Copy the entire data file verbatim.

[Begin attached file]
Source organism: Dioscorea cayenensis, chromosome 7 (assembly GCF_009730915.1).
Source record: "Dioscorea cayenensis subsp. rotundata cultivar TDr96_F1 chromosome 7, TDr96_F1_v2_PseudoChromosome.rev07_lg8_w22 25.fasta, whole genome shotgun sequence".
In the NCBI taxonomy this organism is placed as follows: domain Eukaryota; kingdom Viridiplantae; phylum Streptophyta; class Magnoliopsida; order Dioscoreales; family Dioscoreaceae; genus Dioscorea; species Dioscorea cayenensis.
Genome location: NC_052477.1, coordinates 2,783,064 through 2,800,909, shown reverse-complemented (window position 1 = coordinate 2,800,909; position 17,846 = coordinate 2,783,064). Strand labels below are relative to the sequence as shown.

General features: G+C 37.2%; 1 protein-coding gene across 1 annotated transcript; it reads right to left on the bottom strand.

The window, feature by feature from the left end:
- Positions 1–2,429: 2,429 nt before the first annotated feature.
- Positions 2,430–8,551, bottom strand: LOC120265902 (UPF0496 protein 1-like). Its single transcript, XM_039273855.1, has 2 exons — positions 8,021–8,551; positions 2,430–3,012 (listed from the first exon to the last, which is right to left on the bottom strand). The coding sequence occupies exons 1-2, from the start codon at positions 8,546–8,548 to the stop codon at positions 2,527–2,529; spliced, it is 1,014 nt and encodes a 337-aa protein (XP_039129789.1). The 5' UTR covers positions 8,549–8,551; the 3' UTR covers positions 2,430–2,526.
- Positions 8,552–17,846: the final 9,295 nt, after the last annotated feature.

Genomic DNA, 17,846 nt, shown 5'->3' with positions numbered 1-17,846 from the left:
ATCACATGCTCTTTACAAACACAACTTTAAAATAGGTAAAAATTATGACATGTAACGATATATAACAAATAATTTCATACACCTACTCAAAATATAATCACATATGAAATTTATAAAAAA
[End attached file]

Source organism: Dioscorea cayenensis, chromosome 7 (assembly GCF_009730915.1).
Source record: "Dioscorea cayenensis subsp. rotundata cultivar TDr96_F1 chromosome 7, TDr96_F1_v2_PseudoChromosome.rev07_lg8_w22 25.fasta, whole genome shotgun sequence".
In the NCBI taxonomy this organism is placed as follows: domain Eukaryota; kingdom Viridiplantae; phylum Streptophyta; class Magnoliopsida; order Dioscoreales; family Dioscoreaceae; genus Dioscorea; species Dioscorea cayenensis.
Genome location: NC_052477.1, coordinates 2,783,064 through 2,800,909, shown reverse-complemented (window position 1 = coordinate 2,800,909; position 17,846 = coordinate 2,783,064). Strand labels below are relative to the sequence as shown.

General features: G+C 37.2%; 1 protein-coding gene across 1 annotated transcript; it reads right to left on the bottom strand.

The window, feature by feature from the left end:
- Positions 1–2,429: 2,429 nt before the first annotated feature.
- Positions 2,430–8,551, bottom strand: LOC120265902 (UPF0496 protein 1-like). Its single transcript, XM_039273855.1, has 2 exons — positions 8,021–8,551; positions 2,430–3,012 (listed from the first exon to the last, which is right to left on the bottom strand). The coding sequence occupies exons 1-2, from the start codon at positions 8,546–8,548 to the stop codon at positions 2,527–2,529; spliced, it is 1,014 nt and encodes a 337-aa protein (XP_039129789.1). The 5' UTR covers positions 8,549–8,551; the 3' UTR covers positions 2,430–2,526.
- Positions 8,552–17,846: the final 9,295 nt, after the last annotated feature.

Genomic DNA, 17,846 nt, shown 5'->3' with positions numbered 1-17,846 from the left:
ATCACATGCTCTTTACAAACACAACTTTAAAATAGGTAAAAATTATGACATGTAACGATATATAACAAATAATTTCATACACCTACTCAAAATATAATCACATATGAAATTTATAAAAAA